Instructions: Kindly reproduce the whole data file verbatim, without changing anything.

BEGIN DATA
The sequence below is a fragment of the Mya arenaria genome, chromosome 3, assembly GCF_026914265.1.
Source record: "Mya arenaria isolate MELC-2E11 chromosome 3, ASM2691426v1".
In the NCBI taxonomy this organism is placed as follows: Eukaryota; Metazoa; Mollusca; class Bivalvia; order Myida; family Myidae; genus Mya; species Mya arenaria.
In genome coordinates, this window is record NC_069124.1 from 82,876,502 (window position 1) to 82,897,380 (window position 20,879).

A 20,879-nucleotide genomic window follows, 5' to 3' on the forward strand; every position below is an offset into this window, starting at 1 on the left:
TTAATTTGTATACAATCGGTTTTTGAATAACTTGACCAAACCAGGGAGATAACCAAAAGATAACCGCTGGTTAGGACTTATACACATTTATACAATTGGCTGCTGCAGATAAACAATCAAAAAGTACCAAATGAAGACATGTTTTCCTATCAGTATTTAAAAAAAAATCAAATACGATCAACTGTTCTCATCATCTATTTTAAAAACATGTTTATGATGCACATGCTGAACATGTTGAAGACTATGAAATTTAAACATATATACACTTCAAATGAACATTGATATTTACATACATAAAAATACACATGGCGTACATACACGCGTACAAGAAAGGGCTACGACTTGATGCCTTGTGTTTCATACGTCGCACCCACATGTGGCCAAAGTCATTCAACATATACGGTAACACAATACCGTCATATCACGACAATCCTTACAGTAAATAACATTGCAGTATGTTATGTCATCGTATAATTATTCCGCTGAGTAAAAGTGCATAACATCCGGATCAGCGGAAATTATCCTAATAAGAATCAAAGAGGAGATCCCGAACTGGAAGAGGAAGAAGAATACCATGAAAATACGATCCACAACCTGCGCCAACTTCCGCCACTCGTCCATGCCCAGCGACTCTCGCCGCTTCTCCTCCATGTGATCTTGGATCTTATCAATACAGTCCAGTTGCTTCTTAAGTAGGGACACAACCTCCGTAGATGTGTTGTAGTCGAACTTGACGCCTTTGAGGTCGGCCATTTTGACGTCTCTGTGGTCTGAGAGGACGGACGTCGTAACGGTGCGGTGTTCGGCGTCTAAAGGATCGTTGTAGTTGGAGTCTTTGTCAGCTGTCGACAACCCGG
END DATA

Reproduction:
The sequence below is a fragment of the Mya arenaria genome, chromosome 3, assembly GCF_026914265.1.
Source record: "Mya arenaria isolate MELC-2E11 chromosome 3, ASM2691426v1".
In the NCBI taxonomy this organism is placed as follows: Eukaryota; Metazoa; Mollusca; class Bivalvia; order Myida; family Myidae; genus Mya; species Mya arenaria.
In genome coordinates, this window is record NC_069124.1 from 82,876,502 (window position 1) to 82,897,380 (window position 20,879).

A 20,879-nucleotide genomic window follows, 5' to 3' on the forward strand; every position below is an offset into this window, starting at 1 on the left:
TTAATTTGTATACAATCGGTTTTTGAATAACTTGACCAAACCAGGGAGATAACCAAAAGATAACCGCTGGTTAGGACTTATACACATTTATACAATTGGCTGCTGCAGATAAACAATCAAAAAGTACCAAATGAAGACATGTTTTCCTATCAGTATTTAAAAAAAAATCAAATACGATCAACTGTTCTCATCATCTATTTTAAAAACATGTTTATGATGCACATGCTGAACATGTTGAAGACTATGAAATTTAAACATATATACACTTCAAATGAACATTGATATTTACATACATAAAAATACACATGGCGTACATACACGCGTACAAGAAAGGGCTACGACTTGATGCCTTGTGTTTCATACGTCGCACCCACATGTGGCCAAAGTCATTCAACATATACGGTAACACAATACCGTCATATCACGACAATCCTTACAGTAAATAACATTGCAGTATGTTATGTCATCGTATAATTATTCCGCTGAGTAAAAGTGCATAACATCCGGATCAGCGGAAATTATCCTAATAAGAATCAAAGAGGAGATCCCGAACTGGAAGAGGAAGAAGAATACCATGAAAATACGATCCACAACCTGCGCCAACTTCCGCCACTCGTCCATGCCCAGCGACTCTCGCCGCTTCTCCTCCATGTGATCTTGGATCTTATCAATACAGTCCAGTTGCTTCTTAAGTAGGGACACAACCTCCGTAGATGTGTTGTAGTCGAACTTGACGCCTTTGAGGTCGGCCATTTTGACGTCTCTGTGGTCTGAGAGGACGGACGTCGTAACGGTGCGGTGTTCGGCGTCTAAAGGATCGTTGTAGTTGGAGTCTTTGTCAGCTGTCGACAACCCGG